Promoting employment in the MENA region
The German Federal Ministry for Economic Cooperation and Development (BMZ), together with the German Federal Ministry of Finance (BMF), hosted this high-level conference on job creation in the MENA region as part of the Deauville Partnership’s Finance Track. The Deauville Partnership was established in 2011 in response to the transformation under way in the MENA region. The Partnership aims at providing support to Arab countries in transition and at better coordinating international assistance. The intention for the conference is to forge alliances for job creation between the various actors involved – policy makers, entrepreneurs, business associations, trade unions, social initiatives and international development institutions.
The main objectives of the conference were to explore possible approaches to creating jobs in the MENA region. Over 120 high-ranking participants, most from the MENA region, attended. ISESCO was represented by Dr Maha Merezak.
In his opening address, Parliamentary State Secretary to the BMZ, Thomas Silberhorn, referenced the current waves of refugees fleeing to Europe, noting that the lack of perspectives in the MENA region was being felt in Germany. A youth unemployment rate of 30% represented a huge threat to the stability of countries in the region, according to Silberhorn. He pointed out that simply increasing capital flow to the region was not enough to strengthen the region, arguing that the situation of the people and small companies needed to be improved as well: “We need the creativity of young people in these countries.” A lack of education was often a factor, and the private sector should fulfill its responsibilities here, he said, adding: “The ongoing flood of refugees is the direct result of all these issues.” Since 2014, the BMZ has invested 200 million euros in over 30 projects in the MENA region. Though many expectations had not yet been fulfilled, Silberhorn reminded listeners that transformation was a long, slow process.
In his keynote speech, Ragui Assaad, Professor at the Humphrey School of Public Affairs, explored how job markets in the MENA region had changed. He pointed to the high rate of youth unemployment and poor job quality for highly qualified workers as particularly problematic, and identified the drop in jobs in the public sector the private sector had been unable to balance out as the primary driver of these issues. Many young professionals still hoped to land jobs in the public sector, which is very attractive primarily for non-material advantages like status and security, Assaad said. He criticized the developing trend in which the status of parents increasingly determined their children’s employment – regardless of their own qualifications. Assad called for more congruency between the jobs available and the jobs needed, adding that a clear bankruptcy framework would also contribute to strengthening the business climate and increase companies’ willingness to take risks.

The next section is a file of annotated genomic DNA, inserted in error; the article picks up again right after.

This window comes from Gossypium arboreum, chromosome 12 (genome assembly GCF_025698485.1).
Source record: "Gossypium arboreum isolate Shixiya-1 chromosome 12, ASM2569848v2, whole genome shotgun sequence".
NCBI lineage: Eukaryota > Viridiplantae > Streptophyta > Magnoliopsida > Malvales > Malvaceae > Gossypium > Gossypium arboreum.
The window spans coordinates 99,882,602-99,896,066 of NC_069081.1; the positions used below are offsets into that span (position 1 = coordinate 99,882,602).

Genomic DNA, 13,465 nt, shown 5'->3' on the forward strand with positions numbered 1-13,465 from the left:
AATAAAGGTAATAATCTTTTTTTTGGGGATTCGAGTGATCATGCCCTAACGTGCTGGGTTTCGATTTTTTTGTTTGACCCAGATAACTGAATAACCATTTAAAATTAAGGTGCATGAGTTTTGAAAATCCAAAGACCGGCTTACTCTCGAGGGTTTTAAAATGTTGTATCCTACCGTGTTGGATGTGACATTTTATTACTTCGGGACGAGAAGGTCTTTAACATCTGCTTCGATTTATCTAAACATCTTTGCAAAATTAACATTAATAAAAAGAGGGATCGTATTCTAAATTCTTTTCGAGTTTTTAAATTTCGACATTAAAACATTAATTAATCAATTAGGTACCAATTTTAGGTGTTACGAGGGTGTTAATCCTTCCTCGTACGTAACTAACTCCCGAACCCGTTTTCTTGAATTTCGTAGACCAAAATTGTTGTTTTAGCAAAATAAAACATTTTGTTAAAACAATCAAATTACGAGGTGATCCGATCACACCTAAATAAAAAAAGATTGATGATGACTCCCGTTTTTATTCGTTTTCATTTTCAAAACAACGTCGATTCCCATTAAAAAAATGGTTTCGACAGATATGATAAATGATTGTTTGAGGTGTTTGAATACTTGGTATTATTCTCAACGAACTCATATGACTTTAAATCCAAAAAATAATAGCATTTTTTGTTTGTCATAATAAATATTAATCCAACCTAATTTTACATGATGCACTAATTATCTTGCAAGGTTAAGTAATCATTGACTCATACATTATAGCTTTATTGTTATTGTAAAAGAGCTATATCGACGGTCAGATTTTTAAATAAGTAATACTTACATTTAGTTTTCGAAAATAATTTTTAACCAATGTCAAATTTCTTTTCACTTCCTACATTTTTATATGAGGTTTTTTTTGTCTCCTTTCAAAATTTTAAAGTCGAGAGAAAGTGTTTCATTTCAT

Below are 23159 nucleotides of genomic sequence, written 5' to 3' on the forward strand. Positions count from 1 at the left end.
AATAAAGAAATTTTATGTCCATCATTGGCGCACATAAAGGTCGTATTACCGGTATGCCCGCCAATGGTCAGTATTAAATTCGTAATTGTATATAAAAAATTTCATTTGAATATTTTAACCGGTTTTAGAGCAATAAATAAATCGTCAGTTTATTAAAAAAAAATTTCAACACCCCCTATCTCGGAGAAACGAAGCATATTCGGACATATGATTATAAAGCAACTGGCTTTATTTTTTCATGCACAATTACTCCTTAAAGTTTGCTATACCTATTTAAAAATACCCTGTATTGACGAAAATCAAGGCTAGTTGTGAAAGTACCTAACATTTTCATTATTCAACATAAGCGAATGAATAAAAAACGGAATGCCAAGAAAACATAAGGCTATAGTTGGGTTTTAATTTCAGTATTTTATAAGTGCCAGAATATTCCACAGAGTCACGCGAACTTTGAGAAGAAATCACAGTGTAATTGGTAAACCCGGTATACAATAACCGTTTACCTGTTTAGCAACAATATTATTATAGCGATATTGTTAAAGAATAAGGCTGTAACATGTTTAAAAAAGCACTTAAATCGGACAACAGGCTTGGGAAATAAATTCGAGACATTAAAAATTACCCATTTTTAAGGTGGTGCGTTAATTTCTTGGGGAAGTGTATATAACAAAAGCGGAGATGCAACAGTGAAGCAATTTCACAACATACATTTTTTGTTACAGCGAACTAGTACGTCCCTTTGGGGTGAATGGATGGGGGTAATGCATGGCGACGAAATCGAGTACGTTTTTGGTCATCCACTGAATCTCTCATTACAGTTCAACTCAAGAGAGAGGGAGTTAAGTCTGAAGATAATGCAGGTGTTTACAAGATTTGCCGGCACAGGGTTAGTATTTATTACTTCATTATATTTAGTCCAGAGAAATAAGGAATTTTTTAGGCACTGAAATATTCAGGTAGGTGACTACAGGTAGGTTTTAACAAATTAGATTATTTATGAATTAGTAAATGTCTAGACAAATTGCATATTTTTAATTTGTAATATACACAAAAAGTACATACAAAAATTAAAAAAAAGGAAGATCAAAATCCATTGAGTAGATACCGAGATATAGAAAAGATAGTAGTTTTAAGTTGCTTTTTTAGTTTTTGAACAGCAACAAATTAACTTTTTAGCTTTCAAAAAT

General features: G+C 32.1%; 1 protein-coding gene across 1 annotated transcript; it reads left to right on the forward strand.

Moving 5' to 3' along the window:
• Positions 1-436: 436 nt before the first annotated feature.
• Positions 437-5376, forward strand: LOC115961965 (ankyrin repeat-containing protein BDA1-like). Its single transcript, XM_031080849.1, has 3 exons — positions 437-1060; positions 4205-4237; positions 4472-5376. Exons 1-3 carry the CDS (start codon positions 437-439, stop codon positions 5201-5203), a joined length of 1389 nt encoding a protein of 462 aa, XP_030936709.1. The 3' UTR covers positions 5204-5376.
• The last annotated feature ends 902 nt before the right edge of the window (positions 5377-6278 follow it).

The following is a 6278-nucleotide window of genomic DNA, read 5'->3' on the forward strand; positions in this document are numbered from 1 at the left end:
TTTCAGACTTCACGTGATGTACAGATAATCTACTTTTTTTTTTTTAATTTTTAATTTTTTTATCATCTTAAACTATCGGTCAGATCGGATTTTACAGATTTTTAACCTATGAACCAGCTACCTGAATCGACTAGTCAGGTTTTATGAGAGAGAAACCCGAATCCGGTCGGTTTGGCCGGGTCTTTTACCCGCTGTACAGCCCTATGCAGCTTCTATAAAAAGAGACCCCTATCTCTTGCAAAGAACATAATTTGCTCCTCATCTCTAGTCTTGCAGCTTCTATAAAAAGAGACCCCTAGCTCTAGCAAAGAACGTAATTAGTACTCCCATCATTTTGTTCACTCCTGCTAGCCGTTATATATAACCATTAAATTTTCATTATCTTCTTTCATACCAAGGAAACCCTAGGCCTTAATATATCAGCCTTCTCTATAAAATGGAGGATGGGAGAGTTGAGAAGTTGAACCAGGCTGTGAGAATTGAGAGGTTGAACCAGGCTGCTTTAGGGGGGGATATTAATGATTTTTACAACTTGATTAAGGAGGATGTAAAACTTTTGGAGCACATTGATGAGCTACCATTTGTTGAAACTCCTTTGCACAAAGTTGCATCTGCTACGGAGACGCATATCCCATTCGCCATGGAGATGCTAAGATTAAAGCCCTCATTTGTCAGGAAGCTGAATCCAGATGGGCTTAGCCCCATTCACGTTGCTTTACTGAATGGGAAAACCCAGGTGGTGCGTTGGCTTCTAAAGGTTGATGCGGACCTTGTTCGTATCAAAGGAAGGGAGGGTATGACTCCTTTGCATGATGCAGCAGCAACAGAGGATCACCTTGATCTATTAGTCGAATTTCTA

Stefan Kapferer, Deputy Secretary-General of the OECD, expressed concern about the development of regional GNPs. He argued that countries could not wait for foreign direct investment and needed to improve the business climate for local small enterprises in particular. Ultimately job market reform was the only way forward, Kapferer said.
Participants addressed specific issues in three separate workshops. They discussed short-term solutions for acute problems, ways to strengthen the private sector, and opportunities for structural adjustment.
In the panel discussion that followed, which was moderated by Daniel Gerlach (Editor in Chief, Zenith), Jordan’s Minister of Labor Nidal Katamine, Heba Gamal (CEO Endeavor, Egypt), Christiane Bögemann-Hagedorn (BMZ’s Deputy Director General North Africa, Middle East, South-Eastern and Eastern Europe and Latin America), Rula Shunnar (Director of Country Operations at SILATECH, Qatar) talked about how an alliance of states, the private sector, unions, associations and civil society could help ameliorate the great challenge posed by unemployment.
“We cannot focus on creating new jobs if we are constantly working to solve other problems,” Minister Katamine said. The continuing wave of refugees was to much for the country to handle, he added, noting that of the 11 million people currently living in Jordan, only 4 million were Jordanians. “There is no normal here anymore,” Katamine said. Another huge problem was a lack of rural infrastructure, he continued. Almost all the available jobs were concentrated in three or four cities.
Christiane Bögemann-Hagedorn emphasized the importance of alliances comprising companies, civil society, the government and unions. In education in particular, companies needed additional support, she added. “We cannot export the German educational system, but maybe we can pass on ideas that could help companies better educate their workforces.”
Heba Gamal presented a private sector perspective. Companies would not voluntarily join alliances, she said, since they preferred to focus on what they do best: their core business. But promoting the exchange of experience between companies was important, Gamal added.
Rula Shunnar argued that while alliances were an attractive option, solutions needed to be adjusted to suit a country’s specific context. She mentioned Gaza as one example where virtual jobs could be created. Shunnar contended that setting goals involving abstract numbers was not always effective: “We have to start at the lowest level.”
The floor was then opened to the audience. The ensuing discussion focused on how to promote regional integration and how companies could be encouraged to share their know-how.